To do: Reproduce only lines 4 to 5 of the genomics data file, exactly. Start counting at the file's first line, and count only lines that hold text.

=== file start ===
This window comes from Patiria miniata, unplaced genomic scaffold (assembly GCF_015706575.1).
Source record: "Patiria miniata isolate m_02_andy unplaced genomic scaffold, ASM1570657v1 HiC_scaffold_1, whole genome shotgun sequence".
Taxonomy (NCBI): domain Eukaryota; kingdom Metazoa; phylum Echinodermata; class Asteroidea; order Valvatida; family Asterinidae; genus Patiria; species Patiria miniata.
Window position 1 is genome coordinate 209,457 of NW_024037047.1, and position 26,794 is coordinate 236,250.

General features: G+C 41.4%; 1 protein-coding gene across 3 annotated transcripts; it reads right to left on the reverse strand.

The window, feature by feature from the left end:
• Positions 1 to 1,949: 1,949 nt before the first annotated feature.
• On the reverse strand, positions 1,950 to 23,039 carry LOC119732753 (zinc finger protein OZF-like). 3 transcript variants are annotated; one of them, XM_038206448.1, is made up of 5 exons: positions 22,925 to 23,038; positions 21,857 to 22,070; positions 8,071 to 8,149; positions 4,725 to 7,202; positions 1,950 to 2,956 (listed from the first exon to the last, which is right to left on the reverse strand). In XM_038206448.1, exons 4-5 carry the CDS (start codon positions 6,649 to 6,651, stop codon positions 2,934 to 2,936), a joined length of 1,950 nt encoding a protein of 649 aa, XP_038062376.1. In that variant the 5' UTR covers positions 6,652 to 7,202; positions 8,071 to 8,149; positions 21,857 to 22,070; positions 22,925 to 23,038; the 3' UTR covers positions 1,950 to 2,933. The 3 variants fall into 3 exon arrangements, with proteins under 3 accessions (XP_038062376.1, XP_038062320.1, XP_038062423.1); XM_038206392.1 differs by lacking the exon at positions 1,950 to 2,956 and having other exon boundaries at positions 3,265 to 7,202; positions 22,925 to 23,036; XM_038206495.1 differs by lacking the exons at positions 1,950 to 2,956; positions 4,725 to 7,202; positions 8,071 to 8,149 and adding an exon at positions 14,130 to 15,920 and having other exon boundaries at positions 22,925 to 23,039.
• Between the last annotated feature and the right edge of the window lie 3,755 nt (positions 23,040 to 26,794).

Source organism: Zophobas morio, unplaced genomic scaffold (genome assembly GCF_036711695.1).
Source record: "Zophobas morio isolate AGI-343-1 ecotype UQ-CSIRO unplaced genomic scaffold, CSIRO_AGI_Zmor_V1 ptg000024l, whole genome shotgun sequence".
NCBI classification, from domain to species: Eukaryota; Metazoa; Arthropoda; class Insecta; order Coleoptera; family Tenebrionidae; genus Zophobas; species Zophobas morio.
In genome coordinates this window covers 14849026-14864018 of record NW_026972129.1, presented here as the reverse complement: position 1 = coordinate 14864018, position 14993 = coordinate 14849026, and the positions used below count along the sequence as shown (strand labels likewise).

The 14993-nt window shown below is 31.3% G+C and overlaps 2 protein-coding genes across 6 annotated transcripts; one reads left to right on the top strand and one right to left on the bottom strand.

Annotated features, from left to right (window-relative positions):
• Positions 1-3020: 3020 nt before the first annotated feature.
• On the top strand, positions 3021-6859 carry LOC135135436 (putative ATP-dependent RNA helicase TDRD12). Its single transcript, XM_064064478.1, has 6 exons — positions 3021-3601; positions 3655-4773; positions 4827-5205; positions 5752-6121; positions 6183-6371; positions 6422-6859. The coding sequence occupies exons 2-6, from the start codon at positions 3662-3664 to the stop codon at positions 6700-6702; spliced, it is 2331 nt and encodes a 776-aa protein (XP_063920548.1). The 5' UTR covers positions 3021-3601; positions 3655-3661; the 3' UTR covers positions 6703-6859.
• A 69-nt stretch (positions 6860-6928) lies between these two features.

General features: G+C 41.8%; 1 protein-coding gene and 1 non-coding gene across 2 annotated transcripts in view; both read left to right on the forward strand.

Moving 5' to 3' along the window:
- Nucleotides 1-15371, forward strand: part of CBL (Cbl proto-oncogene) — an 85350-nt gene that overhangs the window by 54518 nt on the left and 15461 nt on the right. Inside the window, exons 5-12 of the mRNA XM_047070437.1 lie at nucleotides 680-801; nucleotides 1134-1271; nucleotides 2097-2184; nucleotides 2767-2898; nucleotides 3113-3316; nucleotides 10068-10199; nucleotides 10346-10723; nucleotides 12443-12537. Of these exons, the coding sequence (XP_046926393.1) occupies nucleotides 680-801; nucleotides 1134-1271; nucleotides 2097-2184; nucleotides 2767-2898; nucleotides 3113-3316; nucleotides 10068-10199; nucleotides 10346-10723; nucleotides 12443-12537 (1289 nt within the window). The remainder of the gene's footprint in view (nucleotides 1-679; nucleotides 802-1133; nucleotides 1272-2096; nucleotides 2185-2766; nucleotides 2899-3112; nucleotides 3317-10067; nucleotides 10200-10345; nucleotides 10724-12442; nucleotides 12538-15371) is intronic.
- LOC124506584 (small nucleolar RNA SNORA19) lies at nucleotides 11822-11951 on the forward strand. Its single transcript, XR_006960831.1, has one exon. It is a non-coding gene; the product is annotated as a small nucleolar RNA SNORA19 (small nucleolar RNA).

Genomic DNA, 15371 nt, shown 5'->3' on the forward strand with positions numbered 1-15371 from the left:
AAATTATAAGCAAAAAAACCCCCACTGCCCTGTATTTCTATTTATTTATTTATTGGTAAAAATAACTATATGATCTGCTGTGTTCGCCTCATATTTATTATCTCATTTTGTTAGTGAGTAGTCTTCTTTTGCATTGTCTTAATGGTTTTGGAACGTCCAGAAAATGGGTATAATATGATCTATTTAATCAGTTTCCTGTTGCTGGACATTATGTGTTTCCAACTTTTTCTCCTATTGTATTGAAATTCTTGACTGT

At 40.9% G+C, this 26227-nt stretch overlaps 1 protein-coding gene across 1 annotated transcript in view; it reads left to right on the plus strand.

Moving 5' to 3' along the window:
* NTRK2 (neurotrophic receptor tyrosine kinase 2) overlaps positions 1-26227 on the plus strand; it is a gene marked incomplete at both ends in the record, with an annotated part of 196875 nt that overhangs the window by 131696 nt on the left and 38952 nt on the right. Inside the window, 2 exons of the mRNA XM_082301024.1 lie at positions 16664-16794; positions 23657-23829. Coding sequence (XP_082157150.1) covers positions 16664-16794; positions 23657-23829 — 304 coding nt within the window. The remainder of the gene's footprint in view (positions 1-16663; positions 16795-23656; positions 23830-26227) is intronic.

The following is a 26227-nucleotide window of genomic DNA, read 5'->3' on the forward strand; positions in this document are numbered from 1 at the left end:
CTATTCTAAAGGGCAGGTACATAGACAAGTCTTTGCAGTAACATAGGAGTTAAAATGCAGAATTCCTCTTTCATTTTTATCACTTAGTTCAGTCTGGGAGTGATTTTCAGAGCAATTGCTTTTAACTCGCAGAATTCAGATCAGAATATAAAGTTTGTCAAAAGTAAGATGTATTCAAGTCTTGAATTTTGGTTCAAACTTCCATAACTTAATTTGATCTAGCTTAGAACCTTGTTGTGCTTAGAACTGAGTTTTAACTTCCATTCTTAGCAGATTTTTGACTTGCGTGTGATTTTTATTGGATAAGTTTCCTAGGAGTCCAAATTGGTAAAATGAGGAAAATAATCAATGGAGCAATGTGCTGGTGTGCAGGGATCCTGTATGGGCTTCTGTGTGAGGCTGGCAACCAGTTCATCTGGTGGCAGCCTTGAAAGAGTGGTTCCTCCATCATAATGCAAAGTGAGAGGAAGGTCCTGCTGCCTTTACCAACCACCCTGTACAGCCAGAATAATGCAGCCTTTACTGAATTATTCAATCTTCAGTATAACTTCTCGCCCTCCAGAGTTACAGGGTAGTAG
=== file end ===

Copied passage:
Window position 1 is genome coordinate 209,457 of NW_024037047.1, and position 26,794 is coordinate 236,250.

General features: G+C 41.4%; 1 protein-coding gene across 3 annotated transcripts; it reads right to left on the reverse strand.